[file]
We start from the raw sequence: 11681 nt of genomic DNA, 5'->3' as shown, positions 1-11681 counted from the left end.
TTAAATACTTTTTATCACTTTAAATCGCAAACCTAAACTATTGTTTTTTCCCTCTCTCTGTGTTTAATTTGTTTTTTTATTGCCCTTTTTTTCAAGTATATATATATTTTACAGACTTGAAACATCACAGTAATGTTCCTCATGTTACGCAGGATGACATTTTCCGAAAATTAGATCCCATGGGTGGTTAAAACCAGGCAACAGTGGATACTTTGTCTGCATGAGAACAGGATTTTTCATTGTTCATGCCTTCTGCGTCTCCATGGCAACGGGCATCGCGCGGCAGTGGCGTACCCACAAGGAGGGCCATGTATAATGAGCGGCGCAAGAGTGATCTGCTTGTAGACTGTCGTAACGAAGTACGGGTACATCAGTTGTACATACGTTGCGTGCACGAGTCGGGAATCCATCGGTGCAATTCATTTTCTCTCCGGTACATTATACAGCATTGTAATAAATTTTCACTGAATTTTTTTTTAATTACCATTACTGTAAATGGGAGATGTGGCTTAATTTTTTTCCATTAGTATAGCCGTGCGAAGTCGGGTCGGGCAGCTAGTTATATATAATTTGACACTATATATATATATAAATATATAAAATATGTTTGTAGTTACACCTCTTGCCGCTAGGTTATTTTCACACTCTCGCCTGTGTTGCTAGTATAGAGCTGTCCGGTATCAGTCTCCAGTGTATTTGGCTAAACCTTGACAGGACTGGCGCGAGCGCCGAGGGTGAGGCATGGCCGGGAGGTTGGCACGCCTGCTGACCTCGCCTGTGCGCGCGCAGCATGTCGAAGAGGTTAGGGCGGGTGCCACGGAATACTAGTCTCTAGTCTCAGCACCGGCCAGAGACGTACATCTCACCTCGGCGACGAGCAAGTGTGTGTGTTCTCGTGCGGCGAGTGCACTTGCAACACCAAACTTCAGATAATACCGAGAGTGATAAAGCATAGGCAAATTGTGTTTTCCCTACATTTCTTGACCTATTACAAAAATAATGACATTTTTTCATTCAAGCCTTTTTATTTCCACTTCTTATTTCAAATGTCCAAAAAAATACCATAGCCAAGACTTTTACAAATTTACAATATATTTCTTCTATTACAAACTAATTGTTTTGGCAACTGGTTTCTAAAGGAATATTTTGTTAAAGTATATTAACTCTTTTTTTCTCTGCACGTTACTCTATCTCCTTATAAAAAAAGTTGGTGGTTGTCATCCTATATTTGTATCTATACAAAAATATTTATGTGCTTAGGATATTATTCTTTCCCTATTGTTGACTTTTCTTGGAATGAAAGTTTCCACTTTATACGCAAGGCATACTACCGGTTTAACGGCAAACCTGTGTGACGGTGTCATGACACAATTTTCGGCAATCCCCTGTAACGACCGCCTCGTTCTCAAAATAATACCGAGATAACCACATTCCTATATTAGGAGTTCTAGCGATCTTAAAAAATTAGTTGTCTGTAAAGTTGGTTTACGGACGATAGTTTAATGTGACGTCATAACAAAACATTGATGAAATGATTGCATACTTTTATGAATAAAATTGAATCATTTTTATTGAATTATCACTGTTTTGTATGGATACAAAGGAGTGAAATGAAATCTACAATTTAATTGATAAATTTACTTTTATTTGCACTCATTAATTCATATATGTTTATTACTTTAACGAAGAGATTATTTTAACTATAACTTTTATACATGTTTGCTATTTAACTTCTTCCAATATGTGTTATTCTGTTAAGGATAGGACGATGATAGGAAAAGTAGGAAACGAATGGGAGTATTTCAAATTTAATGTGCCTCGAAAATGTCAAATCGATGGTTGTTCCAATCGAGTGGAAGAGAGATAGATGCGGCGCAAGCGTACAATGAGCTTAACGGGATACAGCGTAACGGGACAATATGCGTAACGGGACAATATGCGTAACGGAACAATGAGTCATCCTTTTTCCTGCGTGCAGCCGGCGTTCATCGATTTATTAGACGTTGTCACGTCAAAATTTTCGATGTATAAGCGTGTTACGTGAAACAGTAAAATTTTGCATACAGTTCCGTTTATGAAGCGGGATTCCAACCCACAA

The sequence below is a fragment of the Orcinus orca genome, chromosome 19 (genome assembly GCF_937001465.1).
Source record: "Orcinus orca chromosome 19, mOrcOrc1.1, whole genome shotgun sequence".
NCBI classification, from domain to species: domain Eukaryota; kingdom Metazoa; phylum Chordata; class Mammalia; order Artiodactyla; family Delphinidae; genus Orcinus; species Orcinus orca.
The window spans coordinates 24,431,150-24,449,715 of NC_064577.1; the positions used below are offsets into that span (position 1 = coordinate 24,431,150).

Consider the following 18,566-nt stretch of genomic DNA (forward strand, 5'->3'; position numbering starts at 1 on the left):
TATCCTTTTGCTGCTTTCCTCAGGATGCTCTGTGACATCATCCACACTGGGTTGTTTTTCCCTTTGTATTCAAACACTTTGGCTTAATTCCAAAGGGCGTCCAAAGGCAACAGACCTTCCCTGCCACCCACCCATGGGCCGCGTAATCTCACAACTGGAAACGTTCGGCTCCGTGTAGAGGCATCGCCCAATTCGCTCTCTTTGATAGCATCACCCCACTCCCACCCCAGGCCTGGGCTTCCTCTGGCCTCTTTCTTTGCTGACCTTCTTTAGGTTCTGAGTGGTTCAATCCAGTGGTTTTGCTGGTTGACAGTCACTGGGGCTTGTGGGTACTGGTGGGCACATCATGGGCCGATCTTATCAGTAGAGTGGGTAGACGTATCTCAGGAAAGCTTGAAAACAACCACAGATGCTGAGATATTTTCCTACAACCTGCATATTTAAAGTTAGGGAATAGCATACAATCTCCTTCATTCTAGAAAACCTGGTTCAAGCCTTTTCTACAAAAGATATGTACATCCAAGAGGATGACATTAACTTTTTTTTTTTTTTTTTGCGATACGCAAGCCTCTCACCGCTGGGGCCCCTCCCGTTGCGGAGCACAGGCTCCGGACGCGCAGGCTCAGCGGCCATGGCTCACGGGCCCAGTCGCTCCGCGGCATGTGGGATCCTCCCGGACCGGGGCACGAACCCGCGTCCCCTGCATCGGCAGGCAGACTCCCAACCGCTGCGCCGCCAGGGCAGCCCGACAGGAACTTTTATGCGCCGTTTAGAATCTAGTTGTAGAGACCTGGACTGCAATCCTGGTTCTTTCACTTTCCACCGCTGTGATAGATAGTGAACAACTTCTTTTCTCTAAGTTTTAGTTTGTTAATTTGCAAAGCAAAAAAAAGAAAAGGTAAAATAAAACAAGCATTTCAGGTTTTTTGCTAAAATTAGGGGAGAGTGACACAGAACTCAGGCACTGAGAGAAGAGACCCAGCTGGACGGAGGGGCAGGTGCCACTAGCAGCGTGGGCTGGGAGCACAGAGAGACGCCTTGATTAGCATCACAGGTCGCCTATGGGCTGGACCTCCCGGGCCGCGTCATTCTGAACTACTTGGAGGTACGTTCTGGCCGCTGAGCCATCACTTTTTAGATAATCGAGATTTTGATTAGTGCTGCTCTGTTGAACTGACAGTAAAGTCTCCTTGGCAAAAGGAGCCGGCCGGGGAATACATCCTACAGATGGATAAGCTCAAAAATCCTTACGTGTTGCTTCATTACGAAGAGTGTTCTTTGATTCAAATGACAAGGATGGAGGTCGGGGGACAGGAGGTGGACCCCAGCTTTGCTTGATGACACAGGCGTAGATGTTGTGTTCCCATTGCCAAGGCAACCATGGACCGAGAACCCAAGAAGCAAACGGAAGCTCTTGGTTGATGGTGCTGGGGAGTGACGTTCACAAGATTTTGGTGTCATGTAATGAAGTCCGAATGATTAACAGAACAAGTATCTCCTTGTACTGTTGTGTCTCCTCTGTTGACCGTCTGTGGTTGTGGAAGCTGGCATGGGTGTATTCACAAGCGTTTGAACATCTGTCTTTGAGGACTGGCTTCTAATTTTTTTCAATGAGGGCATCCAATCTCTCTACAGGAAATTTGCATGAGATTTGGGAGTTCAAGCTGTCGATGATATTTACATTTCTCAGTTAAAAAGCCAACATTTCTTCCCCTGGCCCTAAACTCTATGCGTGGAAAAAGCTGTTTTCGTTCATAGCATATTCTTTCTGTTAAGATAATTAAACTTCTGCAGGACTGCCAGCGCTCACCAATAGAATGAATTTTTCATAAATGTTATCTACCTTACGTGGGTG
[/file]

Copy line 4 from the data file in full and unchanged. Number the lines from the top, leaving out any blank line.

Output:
Source record: "Orcinus orca chromosome 19, mOrcOrc1.1, whole genome shotgun sequence".